How to make a compost heap: 10 top tips
Watch composting tips from our expert gardener, Catherine Cutler
At Eden we believe passionately in composting: we compost over 150 tonnes of waste each year, which is used to improve the soil in our Biomes and on our gardens across the site.
For anyone new to composting, or those who simply want to improve their existing compost heaps, we’ve prepared a round-up of top tips and great stuff that will help you get on top of your compost.
1. Buy a decent compost bin
If you don’t fancy building a compost heap like the large ones we have at Eden, try a compost bin. They’re compact, so they’re perfect for smaller gardens and yards. We've lots in our online shop.
2. Pick the perfect spot for your compost heap or bin
It’s best to site it on a level, well-drained spot, which will ensure that any excess water drains away easily. This also helps worms to get in and get on with the job of breaking down the content.
3. Let the worms do the hard work
Nature has provided us with the perfect waste disposal unit in the humble worm. They can live their whole lives in the dark and love the moist atmosphere of a wormery or compost heap, eating the waste material you put in and converting it into liquid feed and compost. The brilliant tiger worm (Eisenia fetida) is the most efficient little worm we know, and loves nothing more than eating its way through organic waste. We post them out from our shop in worm-friendly pouches so they get to your compost heap ready for action.
4. Put the right stuff in
Good things to compost include vegetable peelings, fruit waste, teabags, plant prunings and grass cuttings. These are fast to break down and provide important nitrogen as well as moisture. It’s also good to include things such as cardboard egg boxes, scrunched up paper and fallen leaves. These are slower to rot but provide vital fibre and carbon and also allow important air pockets to form in the mixture. Crushed eggshells can be included to add useful minerals.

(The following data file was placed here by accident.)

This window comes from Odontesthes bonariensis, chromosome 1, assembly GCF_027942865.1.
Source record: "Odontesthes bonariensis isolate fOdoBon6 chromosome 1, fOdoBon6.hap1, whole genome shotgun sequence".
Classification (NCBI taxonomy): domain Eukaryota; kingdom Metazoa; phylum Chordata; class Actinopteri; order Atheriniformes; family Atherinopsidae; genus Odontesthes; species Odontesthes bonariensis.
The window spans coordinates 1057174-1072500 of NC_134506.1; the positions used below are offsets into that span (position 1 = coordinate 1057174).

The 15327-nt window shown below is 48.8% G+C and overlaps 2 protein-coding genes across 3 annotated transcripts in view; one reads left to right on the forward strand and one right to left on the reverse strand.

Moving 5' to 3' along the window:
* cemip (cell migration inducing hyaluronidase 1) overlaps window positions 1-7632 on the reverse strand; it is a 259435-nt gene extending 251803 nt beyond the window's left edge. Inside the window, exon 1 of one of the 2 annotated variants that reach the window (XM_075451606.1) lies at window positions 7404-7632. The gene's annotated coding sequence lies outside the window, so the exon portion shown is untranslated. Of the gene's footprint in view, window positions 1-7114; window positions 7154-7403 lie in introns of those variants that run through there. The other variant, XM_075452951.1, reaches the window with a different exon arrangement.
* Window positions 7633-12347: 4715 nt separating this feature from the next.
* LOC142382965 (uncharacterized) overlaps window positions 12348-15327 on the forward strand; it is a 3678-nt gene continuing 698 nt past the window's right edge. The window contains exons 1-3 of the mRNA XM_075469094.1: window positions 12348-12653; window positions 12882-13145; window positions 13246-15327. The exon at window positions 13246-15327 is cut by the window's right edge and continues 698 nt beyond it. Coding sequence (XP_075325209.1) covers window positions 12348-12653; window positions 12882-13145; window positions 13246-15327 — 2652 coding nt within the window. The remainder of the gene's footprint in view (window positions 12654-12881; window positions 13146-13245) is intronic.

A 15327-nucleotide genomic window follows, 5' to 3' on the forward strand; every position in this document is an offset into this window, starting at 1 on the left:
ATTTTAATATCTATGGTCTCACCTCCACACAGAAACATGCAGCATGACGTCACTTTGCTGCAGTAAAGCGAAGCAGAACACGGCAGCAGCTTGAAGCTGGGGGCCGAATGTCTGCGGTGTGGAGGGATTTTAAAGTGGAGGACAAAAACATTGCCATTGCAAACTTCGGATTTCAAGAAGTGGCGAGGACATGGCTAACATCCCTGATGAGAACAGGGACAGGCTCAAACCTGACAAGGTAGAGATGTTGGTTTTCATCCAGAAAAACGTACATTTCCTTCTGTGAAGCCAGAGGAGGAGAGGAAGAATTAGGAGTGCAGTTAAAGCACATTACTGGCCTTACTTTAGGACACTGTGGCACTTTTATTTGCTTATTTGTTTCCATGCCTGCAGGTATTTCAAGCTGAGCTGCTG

5. Don’t put the wrong stuff in
Certain things should never be placed in your bin. No meat or dairy products unless you’ve opted for a digester. No diseased plants, and definitely no dog poo or cat litter, or babies’ nappies. Putting any of these in your compost will lead to unwanted pests and smells. Also avoid composting perennial weeds (such as dandelions and thistle) or weeds with seed heads. Remember that plastics, glass and metals are not suitable for composting and should be recycled separately.
6. Get the balance right
The key to good compost lies in getting the mix right. You need to keep your ‘greens’ and ‘browns’ properly balanced. If your compost is too wet, add more ‘browns’. If it’s too dry, add some ‘greens’. Making sure there is enough air in the mixture is also important. Adding scrunched up bits of cardboard is a simple way to create air pockets that will help keep your compost healthy. Air can also be added by mixing the contents.
7. Give it a good airing
A well-cared-for compost heap requires regular turning, which can be a tricky job without the right tools. The Eden Project aeration tool is great and with the help of its long handle, you’ll make light work of the job. Turning your compost helps to aerate and mix up the waste and cuttings, which leads to faster composting.
8. Boost to the system
You can encourage the correct enzymes in your compost by using a compost activator. It helps to turn your grass, leaves and garden waste into dark, rich, crumbly compost in less than half the time. You mix a small amount into water, pour it onto your compost and after 10 weeks of rotting your compost is ready to use. It can also be used to revive partially composted or dead heaps.
9. Turn fallen leaves into compost too
As autumn seems to have come early to many of us you can use fallen leaves as a good source of compost. It’s fine to add these to your compost bin but if you have large amounts of leaves, these large biodegradable leaf bags are perfect. Once you’ve gathered up your fallen leaves they can be left to turn into a brilliant source of moisture-rich soil improver that’s great to use for potting mixes as an alternative to peat. The leaves will be kept neatly in one place and the sack will biodegrade, leaving you with a rich pile of wonderful compost.
10. Getting the best out of your compost
When your compost is ready you’ll have a dark brown, almost black soil-like layer at the bottom of your bin. It should have a spongy texture and will be rich in nutrients. Spreading the finished compost into your flowerbeds greatly improves soil quality by helping it retain moisture and suppressing weeds. It also reduces the need to use chemical fertilisers and pesticides.